Drug drivers pose growing danger to road users
THE number of drivers being caught with drugs in their system is now almost as big a problem as those engaged in dangerous drink driving.
And new figures show almost 1,500 people tested positive for drug driving last year -- but just 831 were prosecuted.
Yesterday, experts warned that drug driving was becoming as big a problem as drink driving, but that the numbers being detected were far less.
It was not just illegal drugs that posed a danger to road users, Professor Denis Cusack from the Medical Bureau of Road Safety told a conference.
Prescription drugs could also affect a motorist's judgment and ability to drive safely.
"If any one of us has a loved one killed by a driver who's impaired, quite frankly it doesn't really matter whether it is an 18-year-old out of his head on speed or a doped-up granny on medications," he said.
"Last year we tested 1,980 samples, of which 1,444 (73pc) were positive."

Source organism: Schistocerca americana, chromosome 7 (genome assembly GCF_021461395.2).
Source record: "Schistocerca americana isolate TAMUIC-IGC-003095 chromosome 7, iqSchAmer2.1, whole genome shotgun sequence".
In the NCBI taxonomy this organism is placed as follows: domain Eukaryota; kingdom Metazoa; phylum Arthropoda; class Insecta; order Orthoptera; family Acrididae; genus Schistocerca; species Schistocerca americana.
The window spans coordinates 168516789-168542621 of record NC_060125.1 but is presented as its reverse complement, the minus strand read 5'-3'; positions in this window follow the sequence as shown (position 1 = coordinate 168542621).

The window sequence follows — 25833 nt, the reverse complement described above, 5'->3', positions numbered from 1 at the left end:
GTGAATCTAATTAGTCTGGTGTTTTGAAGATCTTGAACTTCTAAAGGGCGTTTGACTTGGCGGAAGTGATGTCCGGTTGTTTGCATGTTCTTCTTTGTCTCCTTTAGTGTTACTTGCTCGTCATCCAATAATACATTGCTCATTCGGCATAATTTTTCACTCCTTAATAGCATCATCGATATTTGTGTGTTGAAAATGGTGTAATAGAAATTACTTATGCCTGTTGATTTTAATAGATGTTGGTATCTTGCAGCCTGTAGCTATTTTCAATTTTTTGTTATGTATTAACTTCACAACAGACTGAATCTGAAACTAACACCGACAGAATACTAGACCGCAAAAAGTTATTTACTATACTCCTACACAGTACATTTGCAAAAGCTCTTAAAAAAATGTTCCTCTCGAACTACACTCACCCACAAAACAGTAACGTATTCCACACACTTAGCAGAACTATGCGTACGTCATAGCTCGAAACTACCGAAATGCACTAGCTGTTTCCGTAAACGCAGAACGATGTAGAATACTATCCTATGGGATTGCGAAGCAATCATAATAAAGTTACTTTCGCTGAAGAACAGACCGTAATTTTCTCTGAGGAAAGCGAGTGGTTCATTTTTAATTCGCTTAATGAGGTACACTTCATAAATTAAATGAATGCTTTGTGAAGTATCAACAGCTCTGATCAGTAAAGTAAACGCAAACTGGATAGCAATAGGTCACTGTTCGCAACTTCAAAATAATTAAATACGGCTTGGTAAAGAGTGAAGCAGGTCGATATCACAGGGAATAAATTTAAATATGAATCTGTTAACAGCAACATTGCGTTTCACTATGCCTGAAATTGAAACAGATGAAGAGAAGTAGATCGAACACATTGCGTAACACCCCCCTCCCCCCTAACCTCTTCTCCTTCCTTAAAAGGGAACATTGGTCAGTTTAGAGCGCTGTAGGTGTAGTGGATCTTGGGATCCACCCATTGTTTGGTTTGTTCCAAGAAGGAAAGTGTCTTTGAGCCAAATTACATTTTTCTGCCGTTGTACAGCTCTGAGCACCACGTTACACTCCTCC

Prof Cusack was speaking at an international lecture on drug driving in Dublin Castle yesterday, hosted by the Road Safety Authority (RSA) to mark Irish Road Safety Week.
He said that gardai would be trained from next year on how to spot drivers under the influence of drugs, and that roadside impairment testing -- where motorists are asked to undertake a number of exercises that reveal symptoms of drug-taking -- would be introduced early in 2011.
Research showed that around 25pc of those who took drugs and drove were under 25, but it was also prevalent in the 45-54 age bracket.
But the legal response to tackle the problem was more complex than dealing with drink driving, because there were hundreds of different types of drugs which caused different reactions.
There was no machine yet available which could be used by gardai to detect drugs in a motorist's system.
The conference also heard that one in 20 Irish motorists (6pc) had admitted taking drugs and driving. A survey of 1,000 people aged 17-34 years carried out by the RSA also found that one in five (22pc) was a passenger in a car driven by someone on drugs.
Canadian researcher Dr Doug Beirness, the author of a report from the Organisation for Economic Co-operation and Development on drugs and driving, said one in three drivers' deaths in Canada between 2000 and 2007 were drugs-related.